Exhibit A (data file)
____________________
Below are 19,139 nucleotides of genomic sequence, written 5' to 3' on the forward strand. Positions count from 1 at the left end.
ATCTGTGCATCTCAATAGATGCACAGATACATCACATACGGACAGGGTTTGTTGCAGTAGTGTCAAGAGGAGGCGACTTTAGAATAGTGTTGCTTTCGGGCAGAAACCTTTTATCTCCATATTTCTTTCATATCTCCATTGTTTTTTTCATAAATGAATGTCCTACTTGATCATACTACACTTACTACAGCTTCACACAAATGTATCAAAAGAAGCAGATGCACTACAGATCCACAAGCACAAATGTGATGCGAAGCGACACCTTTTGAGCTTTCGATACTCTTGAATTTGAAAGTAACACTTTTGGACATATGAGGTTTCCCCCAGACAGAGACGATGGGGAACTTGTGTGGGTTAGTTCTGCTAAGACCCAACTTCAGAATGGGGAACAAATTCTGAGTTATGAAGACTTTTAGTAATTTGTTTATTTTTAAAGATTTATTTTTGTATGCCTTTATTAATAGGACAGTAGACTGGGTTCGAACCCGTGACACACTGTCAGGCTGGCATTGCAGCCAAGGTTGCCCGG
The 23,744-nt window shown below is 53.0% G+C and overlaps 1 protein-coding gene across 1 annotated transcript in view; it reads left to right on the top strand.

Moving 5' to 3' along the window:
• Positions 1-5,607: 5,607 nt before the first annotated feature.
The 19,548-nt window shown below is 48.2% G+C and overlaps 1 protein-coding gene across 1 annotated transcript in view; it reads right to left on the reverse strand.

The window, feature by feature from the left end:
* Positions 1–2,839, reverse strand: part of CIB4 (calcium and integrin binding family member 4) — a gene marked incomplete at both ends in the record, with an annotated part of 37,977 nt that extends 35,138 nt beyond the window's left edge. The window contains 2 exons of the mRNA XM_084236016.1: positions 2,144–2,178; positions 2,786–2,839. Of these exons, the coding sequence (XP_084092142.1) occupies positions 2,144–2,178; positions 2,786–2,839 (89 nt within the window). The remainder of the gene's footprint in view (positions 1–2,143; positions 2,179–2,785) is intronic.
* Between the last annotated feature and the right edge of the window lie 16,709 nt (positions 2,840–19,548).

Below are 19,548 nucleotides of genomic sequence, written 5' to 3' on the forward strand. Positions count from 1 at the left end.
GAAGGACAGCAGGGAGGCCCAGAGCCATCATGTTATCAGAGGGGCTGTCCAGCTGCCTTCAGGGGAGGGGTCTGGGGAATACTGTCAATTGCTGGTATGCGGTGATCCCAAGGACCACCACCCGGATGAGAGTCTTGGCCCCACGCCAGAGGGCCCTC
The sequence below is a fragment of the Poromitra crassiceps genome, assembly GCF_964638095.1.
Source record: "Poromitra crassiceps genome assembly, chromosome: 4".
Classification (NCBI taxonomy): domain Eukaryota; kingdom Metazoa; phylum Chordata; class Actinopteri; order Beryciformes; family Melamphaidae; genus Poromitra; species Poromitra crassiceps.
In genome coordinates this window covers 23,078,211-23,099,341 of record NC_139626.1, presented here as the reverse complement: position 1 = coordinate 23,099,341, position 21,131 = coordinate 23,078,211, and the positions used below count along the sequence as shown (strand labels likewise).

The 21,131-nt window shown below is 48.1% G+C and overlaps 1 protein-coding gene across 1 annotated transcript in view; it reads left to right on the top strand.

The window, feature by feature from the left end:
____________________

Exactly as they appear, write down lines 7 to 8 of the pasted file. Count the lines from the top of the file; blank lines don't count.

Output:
The window, feature by feature from the left end:
* Positions 1–2,839, reverse strand: part of CIB4 (calcium and integrin binding family member 4) — a gene marked incomplete at both ends in the record, with an annotated part of 37,977 nt that extends 35,138 nt beyond the window's left edge. The window contains 2 exons of the mRNA XM_084236016.1: positions 2,144–2,178; positions 2,786–2,839. Of these exons, the coding sequence (XP_084092142.1) occupies positions 2,144–2,178; positions 2,786–2,839 (89 nt within the window). The remainder of the gene's footprint in view (positions 1–2,143; positions 2,179–2,785) is intronic.